madameX 4 years, 11 months ago

Maybe you haven't been listening. Maybe your "whining liberals" understand perfectly well that there were tax cuts for people at all income levels but only take issue with the tax cuts for the rich because those are the ones that were a bad idea.

notajayhawk 4 years, 11 months ago

Maybe you haven't been reading too many comments on these message boards, if you think they understand perfectly well that there were tax cuts for people at all income levels. Seriously, are you new here?

As for the rest of your post, that's about typical for Lawrence: Taxes are okay, raise them all you want - but only on someone ELSE.

madameX 4 years, 11 months ago

Maybe I take pretty much everything I read on these message boards with a huge grain of salt and don't consider it to be representative of anyone but the person who posted it and therefore don't extrapolate from these comments what Americans as a whole do or don't understand.

As for the rest of it, well, if the tax cuts at the higher income levels were the ones that had the least amount of positive impact versus the amount of revenue lost then they were a bad idea. Personally I've never understood the belief that cutting taxes at the top will encourage people to earn more; people who want to get rich are going to try to get rich, taxes or no. They might complain about the taxes but I have a hard time believing that they'll just decide not to get as much as they can simply because they'll have to pay taxes on it.

I'd be saying the same thing if I was in one of the higher tax brackets but I'm not. It would not shock me to learn that you don't believe me but I would. I'm also young enough that I'll probably be around long enough to share the burden of paying off the deficit. I'd rather see it addressed now rather than later and raising revenue is probably going to be necessary in order to make that happen.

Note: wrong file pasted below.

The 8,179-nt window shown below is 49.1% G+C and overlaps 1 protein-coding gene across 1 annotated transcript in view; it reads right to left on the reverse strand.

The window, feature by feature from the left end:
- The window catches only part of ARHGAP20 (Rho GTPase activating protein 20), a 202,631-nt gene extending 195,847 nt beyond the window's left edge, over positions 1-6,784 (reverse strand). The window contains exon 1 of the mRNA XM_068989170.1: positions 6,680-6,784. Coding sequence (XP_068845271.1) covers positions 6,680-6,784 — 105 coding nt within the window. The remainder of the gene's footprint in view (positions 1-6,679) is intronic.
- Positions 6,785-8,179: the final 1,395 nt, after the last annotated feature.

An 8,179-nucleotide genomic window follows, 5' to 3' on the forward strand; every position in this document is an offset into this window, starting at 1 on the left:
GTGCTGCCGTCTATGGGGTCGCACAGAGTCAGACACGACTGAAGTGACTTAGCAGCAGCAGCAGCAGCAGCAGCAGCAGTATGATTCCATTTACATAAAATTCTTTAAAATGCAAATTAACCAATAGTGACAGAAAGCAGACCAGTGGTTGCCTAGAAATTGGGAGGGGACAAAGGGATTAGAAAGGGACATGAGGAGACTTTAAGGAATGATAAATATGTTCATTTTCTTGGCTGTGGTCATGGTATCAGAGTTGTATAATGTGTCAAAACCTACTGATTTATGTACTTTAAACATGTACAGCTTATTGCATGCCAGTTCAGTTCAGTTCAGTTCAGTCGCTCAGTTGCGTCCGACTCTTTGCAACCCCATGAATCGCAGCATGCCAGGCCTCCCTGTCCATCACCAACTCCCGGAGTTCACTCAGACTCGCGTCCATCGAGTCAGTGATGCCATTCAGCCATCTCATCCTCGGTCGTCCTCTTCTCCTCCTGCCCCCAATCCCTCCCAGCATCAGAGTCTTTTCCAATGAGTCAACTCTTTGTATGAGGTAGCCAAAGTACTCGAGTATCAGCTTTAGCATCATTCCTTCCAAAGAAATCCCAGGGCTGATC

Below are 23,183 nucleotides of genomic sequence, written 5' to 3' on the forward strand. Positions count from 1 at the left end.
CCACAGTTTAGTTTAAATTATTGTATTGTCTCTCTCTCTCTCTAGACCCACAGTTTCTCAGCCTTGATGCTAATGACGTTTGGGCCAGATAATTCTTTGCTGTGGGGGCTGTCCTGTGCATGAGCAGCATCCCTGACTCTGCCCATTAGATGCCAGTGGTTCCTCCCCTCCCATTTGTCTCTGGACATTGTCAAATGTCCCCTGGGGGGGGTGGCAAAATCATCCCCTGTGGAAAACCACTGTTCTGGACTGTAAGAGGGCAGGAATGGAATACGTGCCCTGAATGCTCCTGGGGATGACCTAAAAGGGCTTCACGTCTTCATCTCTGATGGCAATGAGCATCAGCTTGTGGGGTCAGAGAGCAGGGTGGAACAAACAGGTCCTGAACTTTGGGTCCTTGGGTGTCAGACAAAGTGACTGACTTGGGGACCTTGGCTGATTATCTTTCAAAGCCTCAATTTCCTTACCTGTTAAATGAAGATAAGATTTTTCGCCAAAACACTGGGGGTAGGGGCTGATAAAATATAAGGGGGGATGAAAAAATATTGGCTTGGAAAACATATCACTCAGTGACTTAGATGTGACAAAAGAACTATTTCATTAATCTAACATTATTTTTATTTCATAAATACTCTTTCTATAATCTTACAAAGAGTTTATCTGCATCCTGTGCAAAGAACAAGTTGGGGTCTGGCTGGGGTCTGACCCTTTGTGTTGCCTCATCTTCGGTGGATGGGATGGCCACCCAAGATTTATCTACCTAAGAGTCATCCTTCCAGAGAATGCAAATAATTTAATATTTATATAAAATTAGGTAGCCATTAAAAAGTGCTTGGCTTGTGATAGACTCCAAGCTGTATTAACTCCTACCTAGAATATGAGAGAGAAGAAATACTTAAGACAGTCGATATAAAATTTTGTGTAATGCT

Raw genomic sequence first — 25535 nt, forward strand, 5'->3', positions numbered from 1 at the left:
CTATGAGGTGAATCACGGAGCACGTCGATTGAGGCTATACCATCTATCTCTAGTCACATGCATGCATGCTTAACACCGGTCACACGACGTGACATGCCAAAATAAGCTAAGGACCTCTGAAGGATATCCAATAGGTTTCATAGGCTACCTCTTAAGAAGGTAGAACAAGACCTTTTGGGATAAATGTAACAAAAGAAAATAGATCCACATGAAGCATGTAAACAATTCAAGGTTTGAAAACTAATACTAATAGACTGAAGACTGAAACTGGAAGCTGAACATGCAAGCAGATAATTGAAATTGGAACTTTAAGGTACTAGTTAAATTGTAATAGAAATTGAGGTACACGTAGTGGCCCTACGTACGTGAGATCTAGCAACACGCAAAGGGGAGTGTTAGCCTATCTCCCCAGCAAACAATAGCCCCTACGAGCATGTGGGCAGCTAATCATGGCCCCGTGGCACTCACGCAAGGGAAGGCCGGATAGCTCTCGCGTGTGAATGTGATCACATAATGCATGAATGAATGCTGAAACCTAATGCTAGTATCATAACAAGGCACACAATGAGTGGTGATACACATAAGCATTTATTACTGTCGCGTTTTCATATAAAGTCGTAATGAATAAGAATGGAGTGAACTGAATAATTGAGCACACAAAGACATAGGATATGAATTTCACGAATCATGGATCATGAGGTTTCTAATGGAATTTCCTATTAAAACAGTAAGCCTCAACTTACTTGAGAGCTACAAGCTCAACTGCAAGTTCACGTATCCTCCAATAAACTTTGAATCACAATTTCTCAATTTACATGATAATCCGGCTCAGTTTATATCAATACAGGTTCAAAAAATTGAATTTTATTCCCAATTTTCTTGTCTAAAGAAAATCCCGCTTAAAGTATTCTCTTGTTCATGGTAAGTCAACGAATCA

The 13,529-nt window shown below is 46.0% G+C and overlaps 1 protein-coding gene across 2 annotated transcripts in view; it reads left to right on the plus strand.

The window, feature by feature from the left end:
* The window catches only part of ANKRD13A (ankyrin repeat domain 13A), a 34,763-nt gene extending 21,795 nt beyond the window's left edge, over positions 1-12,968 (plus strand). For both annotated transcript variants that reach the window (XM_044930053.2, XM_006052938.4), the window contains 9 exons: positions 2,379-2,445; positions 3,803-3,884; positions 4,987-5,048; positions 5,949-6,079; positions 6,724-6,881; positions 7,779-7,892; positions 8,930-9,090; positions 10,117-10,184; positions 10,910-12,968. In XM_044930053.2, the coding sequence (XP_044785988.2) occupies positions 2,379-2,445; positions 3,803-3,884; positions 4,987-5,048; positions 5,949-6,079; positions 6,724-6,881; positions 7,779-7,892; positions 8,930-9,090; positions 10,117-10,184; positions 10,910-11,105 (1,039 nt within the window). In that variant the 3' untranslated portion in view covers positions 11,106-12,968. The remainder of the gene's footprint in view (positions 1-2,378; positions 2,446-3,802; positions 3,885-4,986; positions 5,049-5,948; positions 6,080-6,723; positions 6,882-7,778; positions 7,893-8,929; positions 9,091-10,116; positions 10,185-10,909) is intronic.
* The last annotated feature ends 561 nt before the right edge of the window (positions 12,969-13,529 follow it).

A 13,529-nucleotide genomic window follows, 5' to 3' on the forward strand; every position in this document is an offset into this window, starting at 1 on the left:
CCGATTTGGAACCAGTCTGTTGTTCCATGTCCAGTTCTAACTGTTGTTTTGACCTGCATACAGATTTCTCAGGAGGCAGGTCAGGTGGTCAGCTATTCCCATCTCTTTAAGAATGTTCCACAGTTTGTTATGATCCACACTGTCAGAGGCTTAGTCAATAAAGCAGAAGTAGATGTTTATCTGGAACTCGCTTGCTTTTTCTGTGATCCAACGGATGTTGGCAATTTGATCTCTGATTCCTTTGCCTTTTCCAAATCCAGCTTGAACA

notajayhawk 4 years, 11 months ago

"and therefore don't extrapolate from these comments what Americans as a whole do or don't understand. "

Good to know. I wasn't talking about what "Americans as a whole" think, nor did I say I was.

"Personally I've never understood the belief that cutting taxes at the top will encourage people to earn more"

It has nothing to do with that. It does marginally reduce the incentive to earn more, but that's not the problem.

Consider two things:

1) Retail sales were up in August. The reason was the end-of-summer, back-to-school, pre-pre-Labor Day sale pricing. The prices on individual items was lower. That led to selling MORE of those items, enough to more than make up the difference lost due to the decreased individual prices. Of course, that can't be sustainable all the time ...

2) unless you're Sam Walton. Wal-mart was founded on a simple principle - if he set his prices to make only a third as much in profit on a single item as his competitors, he'd sell five times as many, and actually make a bigger profit overall. (His theory, in case you hadn't noticed, seems to have worked.)